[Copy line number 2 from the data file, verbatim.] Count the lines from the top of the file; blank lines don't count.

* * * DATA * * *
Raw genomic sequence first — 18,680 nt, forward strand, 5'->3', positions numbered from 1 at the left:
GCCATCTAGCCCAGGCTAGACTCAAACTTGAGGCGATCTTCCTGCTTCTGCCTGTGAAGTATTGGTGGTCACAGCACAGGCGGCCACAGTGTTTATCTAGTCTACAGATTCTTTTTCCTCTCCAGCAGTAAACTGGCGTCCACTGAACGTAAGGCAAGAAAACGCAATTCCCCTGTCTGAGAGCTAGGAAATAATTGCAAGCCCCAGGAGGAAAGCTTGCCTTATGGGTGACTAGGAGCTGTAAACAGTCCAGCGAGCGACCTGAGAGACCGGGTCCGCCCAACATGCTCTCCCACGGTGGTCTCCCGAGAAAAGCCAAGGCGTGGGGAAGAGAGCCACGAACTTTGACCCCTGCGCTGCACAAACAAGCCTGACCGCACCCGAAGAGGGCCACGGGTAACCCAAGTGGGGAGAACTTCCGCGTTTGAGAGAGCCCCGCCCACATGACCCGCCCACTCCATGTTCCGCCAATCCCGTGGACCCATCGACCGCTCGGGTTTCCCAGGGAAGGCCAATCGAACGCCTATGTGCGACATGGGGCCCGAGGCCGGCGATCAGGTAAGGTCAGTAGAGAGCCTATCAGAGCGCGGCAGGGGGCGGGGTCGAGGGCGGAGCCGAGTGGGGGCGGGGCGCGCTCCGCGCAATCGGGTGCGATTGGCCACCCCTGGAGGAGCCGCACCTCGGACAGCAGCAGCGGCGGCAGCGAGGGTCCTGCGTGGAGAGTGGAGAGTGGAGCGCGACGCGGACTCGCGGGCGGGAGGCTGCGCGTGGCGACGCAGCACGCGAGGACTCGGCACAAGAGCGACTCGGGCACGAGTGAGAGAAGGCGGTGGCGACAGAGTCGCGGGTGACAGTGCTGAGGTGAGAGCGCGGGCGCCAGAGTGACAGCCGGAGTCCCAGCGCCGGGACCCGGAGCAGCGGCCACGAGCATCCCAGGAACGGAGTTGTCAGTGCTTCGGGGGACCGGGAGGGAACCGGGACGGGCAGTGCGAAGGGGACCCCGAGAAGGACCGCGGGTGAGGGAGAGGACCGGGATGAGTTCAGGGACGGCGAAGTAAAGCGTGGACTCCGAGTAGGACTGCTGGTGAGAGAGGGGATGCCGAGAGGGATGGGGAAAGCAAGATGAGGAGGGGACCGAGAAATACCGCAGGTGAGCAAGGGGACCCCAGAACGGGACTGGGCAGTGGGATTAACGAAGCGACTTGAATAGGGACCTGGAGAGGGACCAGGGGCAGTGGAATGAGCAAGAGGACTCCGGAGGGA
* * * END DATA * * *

GCCATCTAGCCCAGGCTAGACTCAAACTTGAGGCGATCTTCCTGCTTCTGCCTGTGAAGTATTGGTGGTCACAGCACAGGCGGCCACAGTGTTTATCTAGTCTACAGATTCTTTTTCCTCTCCAGCAGTAAACTGGCGTCCACTGAACGTAAGGCAAGAAAACGCAATTCCCCTGTCTGAGAGCTAGGAAATAATTGCAAGCCCCAGGAGGAAAGCTTGCCTTATGGGTGACTAGGAGCTGTAAACAGTCCAGCGAGCGACCTGAGAGACCGGGTCCGCCCAACATGCTCTCCCACGGTGGTCTCCCGAGAAAAGCCAAGGCGTGGGGAAGAGAGCCACGAACTTTGACCCCTGCGCTGCACAAACAAGCCTGACCGCACCCGAAGAGGGCCACGGGTAACCCAAGTGGGGAGAACTTCCGCGTTTGAGAGAGCCCCGCCCACATGACCCGCCCACTCCATGTTCCGCCAATCCCGTGGACCCATCGACCGCTCGGGTTTCCCAGGGAAGGCCAATCGAACGCCTATGTGCGACATGGGGCCCGAGGCCGGCGATCAGGTAAGGTCAGTAGAGAGCCTATCAGAGCGCGGCAGGGGGCGGGGTCGAGGGCGGAGCCGAGTGGGGGCGGGGCGCGCTCCGCGCAATCGGGTGCGATTGGCCACCCCTGGAGGAGCCGCACCTCGGACAGCAGCAGCGGCGGCAGCGAGGGTCCTGCGTGGAGAGTGGAGAGTGGAGCGCGACGCGGACTCGCGGGCGGGAGGCTGCGCGTGGCGACGCAGCACGCGAGGACTCGGCACAAGAGCGACTCGGGCACGAGTGAGAGAAGGCGGTGGCGACAGAGTCGCGGGTGACAGTGCTGAGGTGAGAGCGCGGGCGCCAGAGTGACAGCCGGAGTCCCAGCGCCGGGACCCGGAGCAGCGGCCACGAGCATCCCAGGAACGGAGTTGTCAGTGCTTCGGGGGACCGGGAGGGAACCGGGACGGGCAGTGCGAAGGGGACCCCGAGAAGGACCGCGGGTGAGGGAGAGGACCGGGATGAGTTCAGGGACGGCGAAGTAAAGCGTGGACTCCGAGTAGGACTGCTGGTGAGAGAGGGGATGCCGAGAGGGATGGGGAAAGCAAGATGAGGAGGGGACCGAGAAATACCGCAGGTGAGCAAGGGGACCCCAGAACGGGACTGGGCAGTGGGATTAACGAAGCGACTTGAATAGGGACCTGGAGAGGGACCAGGGGCAGTGGAATGAGCAAGAGGACTCCGGAGGGA